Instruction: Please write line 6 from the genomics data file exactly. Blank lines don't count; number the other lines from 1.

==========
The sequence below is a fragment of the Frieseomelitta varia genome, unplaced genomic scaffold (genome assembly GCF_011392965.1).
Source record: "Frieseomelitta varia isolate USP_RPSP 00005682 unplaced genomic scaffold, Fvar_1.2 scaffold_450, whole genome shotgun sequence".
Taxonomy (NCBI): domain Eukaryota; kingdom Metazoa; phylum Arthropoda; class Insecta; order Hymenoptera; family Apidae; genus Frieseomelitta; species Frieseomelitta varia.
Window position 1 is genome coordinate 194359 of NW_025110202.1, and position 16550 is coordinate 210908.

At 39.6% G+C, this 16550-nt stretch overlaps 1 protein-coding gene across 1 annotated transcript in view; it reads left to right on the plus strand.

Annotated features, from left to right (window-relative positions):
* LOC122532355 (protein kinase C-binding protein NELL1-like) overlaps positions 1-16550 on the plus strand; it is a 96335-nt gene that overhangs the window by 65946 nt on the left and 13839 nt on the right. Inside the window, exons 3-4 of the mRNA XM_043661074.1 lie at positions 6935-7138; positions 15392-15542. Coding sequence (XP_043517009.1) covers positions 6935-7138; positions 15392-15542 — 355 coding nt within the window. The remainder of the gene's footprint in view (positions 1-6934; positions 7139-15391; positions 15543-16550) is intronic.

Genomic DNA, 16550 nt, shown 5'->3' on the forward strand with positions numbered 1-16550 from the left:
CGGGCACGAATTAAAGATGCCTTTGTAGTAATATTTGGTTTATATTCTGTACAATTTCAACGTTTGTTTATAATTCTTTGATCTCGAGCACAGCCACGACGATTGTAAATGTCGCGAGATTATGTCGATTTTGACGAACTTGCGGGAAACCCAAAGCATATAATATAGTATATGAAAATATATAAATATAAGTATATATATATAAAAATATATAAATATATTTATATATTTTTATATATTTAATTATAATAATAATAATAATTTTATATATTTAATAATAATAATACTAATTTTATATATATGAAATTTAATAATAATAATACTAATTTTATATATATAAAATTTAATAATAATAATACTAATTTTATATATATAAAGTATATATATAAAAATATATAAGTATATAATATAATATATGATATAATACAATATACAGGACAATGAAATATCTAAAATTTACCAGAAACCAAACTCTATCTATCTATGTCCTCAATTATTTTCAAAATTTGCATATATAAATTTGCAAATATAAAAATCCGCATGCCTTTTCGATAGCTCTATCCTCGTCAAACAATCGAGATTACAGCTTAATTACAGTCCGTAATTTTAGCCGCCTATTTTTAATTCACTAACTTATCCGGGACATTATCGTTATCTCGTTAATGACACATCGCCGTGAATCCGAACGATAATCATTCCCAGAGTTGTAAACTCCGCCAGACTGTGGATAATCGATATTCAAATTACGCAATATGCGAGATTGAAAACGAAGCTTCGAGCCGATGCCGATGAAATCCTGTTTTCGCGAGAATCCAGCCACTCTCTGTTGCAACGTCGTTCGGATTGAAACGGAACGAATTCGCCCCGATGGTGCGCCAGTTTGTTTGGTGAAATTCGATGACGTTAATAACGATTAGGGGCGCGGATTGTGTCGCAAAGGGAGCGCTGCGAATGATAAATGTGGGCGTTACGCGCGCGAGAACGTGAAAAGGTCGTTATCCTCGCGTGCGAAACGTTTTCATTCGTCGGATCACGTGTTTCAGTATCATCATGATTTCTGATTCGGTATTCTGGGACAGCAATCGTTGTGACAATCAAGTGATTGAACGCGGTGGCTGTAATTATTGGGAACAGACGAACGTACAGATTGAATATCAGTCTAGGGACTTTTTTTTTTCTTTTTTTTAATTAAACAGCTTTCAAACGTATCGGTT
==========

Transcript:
Annotated features, from left to right (window-relative positions):